Monday, March 31, 2014

The Magicians: A conflicted book review

Have you ever finished a book and been completely ruined for all other books (at least for a while)? I love that “book coma” feeling, when I can’t bear to leave the world a writer has created.  But every once in a while I come across a book that, instead of making me pine after imaginary things, leaves me mystified.

Lev Grossman’s The Magicians was full of lovely, striking images.  There was magic, there was romance, and there were quite a few moments when I laughed out loud.

Yet for all that, I'm already set to jump into something new.  The book was good, yet there were a few parts I could have skipped without too many qualms.  The characters were brilliantly created and incredibly real, yet there were some who annoyed me.  Yet, yet, yet.

In short, I am in a dilemma. I can’t quite figure out how I felt about those magicians.

I picked it up (as a book on disk) because I read a Buzzfeed post that suggested people who loved Harry Potter would love The Magicians:

“Brooklyn teenager Quentin Coldwater of The Magicians likely grew up reading about Harry Potter. It’s the reason he spends his days wishing magic were real, and the reason he’s so excited when his fantasy is seemingly fulfilled by acceptance into the Brakebills Academy for magicians. But the magic world of The Magicians is a bit more tempered by reality — the studies are tedious, the practice is mired in bureaucracy — and even when Quentin discovers how far-reaching this magic is, he’s still not immune to some standard post-grad disillusionment.”
In fact, Quentin does grow up reading about a magical world: Fillory, a Narnia-esque place visited by a group of siblings from England.  Fillory itself plays a huge part throughout the entire book, though at first I thought it was just weird. Quentin begins the book at age 17, and all through his 5 years at Brakebills he thinks and talks about Fillory.  After a few mentions in Book 1 (the entire novel is split into four books), my “foreshadowing!” light clicked on.  By Book 3, my suspicions were confirmed.

Even though I *almost* expected it, Book 3 is a sort of not-just-out-of-left-field-but-out-of-the-parking-lot kind of twist.  Throughout the whole section I tried to decide if it even made sense in conjunction with the first two books. By the beginning of Book 4, I believed it did make sense. But now, at the end of it all, I’m not sure.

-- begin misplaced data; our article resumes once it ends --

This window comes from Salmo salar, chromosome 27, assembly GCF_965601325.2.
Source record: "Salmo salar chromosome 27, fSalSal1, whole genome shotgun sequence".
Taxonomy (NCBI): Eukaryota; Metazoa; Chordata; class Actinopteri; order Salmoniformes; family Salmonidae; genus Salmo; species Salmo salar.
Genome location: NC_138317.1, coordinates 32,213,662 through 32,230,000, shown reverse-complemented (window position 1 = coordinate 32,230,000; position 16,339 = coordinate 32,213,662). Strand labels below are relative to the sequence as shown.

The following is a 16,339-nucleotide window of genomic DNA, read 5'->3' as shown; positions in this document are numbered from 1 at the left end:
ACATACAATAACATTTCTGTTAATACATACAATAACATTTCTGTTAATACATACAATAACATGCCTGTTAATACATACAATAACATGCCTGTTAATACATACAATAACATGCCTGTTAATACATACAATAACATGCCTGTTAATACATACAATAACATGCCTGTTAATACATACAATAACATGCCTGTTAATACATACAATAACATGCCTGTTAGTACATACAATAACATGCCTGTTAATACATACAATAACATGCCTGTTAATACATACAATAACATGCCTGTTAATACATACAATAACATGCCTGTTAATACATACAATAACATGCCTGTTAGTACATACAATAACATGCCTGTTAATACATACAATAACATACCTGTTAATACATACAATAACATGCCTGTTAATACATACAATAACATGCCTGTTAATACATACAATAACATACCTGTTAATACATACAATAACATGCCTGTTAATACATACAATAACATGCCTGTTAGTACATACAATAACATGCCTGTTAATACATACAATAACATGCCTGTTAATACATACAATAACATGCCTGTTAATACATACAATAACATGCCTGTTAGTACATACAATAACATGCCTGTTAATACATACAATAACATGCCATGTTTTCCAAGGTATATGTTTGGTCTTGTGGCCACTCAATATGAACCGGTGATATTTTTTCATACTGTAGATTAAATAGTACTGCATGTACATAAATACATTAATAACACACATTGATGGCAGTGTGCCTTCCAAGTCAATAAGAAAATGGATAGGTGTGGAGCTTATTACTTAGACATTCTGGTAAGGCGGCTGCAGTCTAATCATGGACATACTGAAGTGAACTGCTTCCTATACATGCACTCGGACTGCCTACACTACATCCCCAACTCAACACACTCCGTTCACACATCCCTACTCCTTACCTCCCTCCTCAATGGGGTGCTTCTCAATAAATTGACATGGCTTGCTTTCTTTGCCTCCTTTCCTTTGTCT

Grossman does a great job on everything from description to character reactions. The dialogue is a thing of beauty and very accurately catches what it feels and sounds like to live with all your best friends in the same building. As such, I know it was not his masterful handling of the craft of writing that has put me in this dilemma. I wish I could understand the strangely bittersweet feeling I have toward The Magicians. 


If you see The Magicians at the bookstore or library, pick it up and give it a read, and then shoot me a message! I’d love to see if others felt the same, or if I’m the only one left in a conundrum of feelings. 




This post was brought to you by Michelle, a copywriter and blogger who misses writing research papers and having deep academic discussions.  (That's probably why she loves Beyond the Trope so much.) She adores talking about books and makes a lot of things up.  All of you lovely people can find her here on Mondays. 


Friday, March 28, 2014

Processing Ideas

If you tell anyone that you write fiction, you've probably heard someone ask where you get your ideas. If you're like me, you don't really have an answer to that question.

Some of my ideas come from other stories--a character type in someone else's book or comic or movie that wasn't explored, for example. Or a plot device that could fit with some characters I've already created.

Some of my ideas come from eavesdropping and people watching (I'm terrible at this). I tend to be a very character-first author, in that I create characters and then attempt to give them a plot, so watching real people and listening to how they talk has huge brainstorm potential.

Some of my ideas come from issues that I feel need to be addressed in society. Feminism, racism, homophobia, political disputes, war and poverty--these are things that can be explored in different ways via fiction, and some of them are rich idea-grounds.